BOISE, Idaho (AP) — Workers in Idaho prepared to inflate rolling tubes beneath a massive sequoia that grew over more than a century from a seed sent by naturalist John Muir. Then, they wrestled the tree up a ramp to street level Friday.
The 10-story-tall landmark was in the final throes of a complex effort to uproot it from the path of a Boise hospital's expansion and move it two blocks away to city property.
Workers will use the rolling tubes to get the 800,000-pound tree to its new home, starting the journey at midnight Saturday. It is expected to arrive at noon Sunday after shutting down a busy street.
St. Luke's Health System needs more space and is spending $300,000 to move the largest sequoia in the state rather than chopping it down and risking a public relations backlash.
Most of the soil surrounding the roots will go with it to improve the chances of the transplant succeeding.
Onlookers watched as the massive tree was prepped for its move, and some spoke about what it meant to them and how they feel about its relocation:
Christian Schaffeld lives near the tree, which he loves. But he also has a personal connection to the hospital that's seeking more space.
"I grew up here in Boise. ... I plant a lot of trees in my backyard — about 200 of them, right up the street — and I am amazed: That's the biggest tree I've ever seen ever picked up and transplanted. ... It's a service to the City of Trees that kind of epitomizes Boise."
Schaffeld said he was especially grateful that the hospital was making the effort because doctors there helped him battle cancer.
"I had Stage 4 head and neck cancer. And that's why when I see something like this, the gift of the tree in the City of Trees, it's amazing that St. Luke's is doing all this."
Schaffeld thinks it will thrive at its new location.
"Trees are amazing, and I think that tree wants to live," he said, adding that he was likely to watch the process throughout the weekend.
Bob and Jen Stefanakos brought their kids, 7-year-old Theo and his little sister Daphne, to watch the work.
"It's exciting because of all the action," Theo said.
Jen Stefanakos grew up in Boise and remembers seeing the tree covered in lights during the holidays. The hospital stopped decorating it in the mid-1980s after learning the lights were damaging the sequoia.
"It's pretty incredible. I wouldn't have tuned in to it had it not been for my husband explaining the expertise and the expense that everybody's willing to put forth to see this done," she said. "And now that I know there's such value placed on it, it's amazing.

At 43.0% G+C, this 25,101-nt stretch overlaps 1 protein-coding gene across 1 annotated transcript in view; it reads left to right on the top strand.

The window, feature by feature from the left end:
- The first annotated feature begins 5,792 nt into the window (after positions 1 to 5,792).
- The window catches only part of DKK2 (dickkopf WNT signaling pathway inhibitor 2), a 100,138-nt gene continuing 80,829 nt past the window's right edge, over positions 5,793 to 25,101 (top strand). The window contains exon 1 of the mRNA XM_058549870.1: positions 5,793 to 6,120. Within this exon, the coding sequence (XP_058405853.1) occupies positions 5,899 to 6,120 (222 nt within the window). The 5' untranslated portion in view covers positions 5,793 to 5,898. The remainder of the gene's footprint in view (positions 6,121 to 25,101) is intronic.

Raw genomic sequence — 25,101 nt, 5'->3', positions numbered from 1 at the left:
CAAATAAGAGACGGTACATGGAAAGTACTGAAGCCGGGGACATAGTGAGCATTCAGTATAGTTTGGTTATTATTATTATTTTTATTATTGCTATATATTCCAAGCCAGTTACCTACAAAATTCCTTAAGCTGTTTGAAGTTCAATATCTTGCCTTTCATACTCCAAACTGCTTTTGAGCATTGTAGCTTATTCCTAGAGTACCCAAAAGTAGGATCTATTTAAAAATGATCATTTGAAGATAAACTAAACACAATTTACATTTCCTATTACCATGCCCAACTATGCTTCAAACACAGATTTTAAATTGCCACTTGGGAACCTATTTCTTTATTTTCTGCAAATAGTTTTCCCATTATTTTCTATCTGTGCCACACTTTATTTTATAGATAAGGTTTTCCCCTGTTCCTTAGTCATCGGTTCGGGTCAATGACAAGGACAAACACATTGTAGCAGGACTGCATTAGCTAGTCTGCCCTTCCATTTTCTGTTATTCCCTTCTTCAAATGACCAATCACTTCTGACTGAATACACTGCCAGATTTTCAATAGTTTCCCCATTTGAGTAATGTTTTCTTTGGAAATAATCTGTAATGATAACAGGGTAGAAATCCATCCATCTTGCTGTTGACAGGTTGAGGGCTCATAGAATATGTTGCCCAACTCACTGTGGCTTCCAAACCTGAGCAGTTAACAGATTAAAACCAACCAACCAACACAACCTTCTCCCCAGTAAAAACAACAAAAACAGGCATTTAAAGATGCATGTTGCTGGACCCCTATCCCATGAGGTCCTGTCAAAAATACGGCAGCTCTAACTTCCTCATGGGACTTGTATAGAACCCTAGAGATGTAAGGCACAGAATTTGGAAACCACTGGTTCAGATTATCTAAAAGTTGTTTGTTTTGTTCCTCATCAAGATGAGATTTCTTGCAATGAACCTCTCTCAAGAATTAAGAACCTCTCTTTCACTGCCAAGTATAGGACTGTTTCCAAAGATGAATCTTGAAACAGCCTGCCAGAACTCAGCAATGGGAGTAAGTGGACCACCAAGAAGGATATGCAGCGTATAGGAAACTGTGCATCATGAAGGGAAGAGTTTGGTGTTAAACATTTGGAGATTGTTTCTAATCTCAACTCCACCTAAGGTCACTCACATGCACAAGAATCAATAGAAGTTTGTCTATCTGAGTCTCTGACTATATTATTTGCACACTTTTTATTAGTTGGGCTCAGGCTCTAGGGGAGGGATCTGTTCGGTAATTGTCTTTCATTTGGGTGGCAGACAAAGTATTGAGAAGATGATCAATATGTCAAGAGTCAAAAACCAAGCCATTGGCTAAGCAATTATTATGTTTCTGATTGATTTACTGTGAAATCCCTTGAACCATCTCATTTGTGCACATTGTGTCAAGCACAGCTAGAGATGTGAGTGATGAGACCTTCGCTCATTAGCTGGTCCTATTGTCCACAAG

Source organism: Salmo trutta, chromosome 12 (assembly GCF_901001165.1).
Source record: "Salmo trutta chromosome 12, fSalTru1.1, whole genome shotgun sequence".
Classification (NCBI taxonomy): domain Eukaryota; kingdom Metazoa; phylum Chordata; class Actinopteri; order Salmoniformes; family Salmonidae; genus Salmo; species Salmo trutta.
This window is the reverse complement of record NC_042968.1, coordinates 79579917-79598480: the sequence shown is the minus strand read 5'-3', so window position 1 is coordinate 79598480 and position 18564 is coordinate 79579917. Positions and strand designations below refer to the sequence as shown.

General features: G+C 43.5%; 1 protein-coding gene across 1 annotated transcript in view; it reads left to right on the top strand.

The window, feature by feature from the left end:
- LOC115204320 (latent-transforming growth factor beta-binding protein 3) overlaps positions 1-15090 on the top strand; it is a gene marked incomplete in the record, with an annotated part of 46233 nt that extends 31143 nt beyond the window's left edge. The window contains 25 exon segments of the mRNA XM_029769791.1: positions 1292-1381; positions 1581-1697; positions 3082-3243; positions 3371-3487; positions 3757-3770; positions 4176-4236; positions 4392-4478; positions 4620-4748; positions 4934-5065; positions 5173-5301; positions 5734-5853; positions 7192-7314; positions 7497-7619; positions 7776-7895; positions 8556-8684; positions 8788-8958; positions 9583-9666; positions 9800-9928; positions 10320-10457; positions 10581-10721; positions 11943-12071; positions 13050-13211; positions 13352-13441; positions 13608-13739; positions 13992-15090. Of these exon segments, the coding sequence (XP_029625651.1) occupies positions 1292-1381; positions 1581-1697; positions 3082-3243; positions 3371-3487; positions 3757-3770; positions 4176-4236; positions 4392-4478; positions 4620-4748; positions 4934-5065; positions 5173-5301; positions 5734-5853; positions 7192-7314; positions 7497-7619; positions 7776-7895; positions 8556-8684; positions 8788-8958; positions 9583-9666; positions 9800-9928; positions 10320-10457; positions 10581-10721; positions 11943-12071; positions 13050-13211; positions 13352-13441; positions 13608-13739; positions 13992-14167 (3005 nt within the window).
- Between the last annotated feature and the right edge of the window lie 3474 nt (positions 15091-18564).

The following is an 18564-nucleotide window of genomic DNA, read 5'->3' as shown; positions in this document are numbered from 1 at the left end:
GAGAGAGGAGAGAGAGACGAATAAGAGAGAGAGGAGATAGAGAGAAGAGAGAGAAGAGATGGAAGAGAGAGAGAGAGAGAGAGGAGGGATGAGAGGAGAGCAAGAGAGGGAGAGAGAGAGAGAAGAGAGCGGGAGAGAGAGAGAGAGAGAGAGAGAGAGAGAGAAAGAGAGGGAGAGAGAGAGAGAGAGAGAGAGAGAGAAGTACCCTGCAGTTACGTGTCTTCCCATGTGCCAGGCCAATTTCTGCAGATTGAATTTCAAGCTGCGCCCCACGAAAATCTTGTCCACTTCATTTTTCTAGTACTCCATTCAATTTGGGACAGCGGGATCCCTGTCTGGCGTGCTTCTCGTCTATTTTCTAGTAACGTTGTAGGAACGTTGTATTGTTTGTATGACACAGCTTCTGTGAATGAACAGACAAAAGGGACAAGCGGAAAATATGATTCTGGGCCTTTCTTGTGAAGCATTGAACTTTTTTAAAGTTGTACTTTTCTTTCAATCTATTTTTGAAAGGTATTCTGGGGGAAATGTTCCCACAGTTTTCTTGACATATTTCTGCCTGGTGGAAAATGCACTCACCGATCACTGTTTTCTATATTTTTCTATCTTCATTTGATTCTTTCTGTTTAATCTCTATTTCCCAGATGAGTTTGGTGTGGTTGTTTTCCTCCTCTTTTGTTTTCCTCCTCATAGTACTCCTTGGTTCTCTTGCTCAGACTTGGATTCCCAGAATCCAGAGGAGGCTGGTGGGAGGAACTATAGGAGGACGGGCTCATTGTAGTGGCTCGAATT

"I mean, it's a 105-year-old tree. That's just incredible that everyone's willing to keep it here and ensure its survival," Jen Stefanakos said.
Her husband moved to Boise in 1995 and has driven by the tree almost daily on his way to work or the store.
"It'd be a shame if it wasn't here, so it's awesome that St. Luke's is willing to keep it," he said. "It's a pretty monumental moment — it's not every day that you move this massive of a tree, so I didn't want to miss it."
Theo, who pondered the engineering while enjoying an ice cream cone, had his own ideas on how to move the giant tree.
"I would get a giant beach ball, put it under and put it on its side and roll it," he said.
Jacob Cox, one of the workers helping move the tree, said crews are being extra cautious.
"We've attached guide wires back to the trunk to help stabilize the tree. ... There's really little risk of the tree going either way. It's just extra insurance," he said.
Eric Geyser, who lives near the hospital, was watching the action in a baseball cap emblazoned with a tree.
"I've been coming over a couple times a day to watch the progress," he said. "I'm pleased that they're taking the time and the expense to move this tree. ... I think it deserves another chance rather than being cut down."
Geyser said the tree is special to him.
"I have a long love for that particular tree. ... It has a historic value in this community because of where it came from. But me, I just like sequoia trees. ... They will live hundreds and hundreds and hundreds of years, and their size, they're fire resistant — they stand out, I think, among other trees."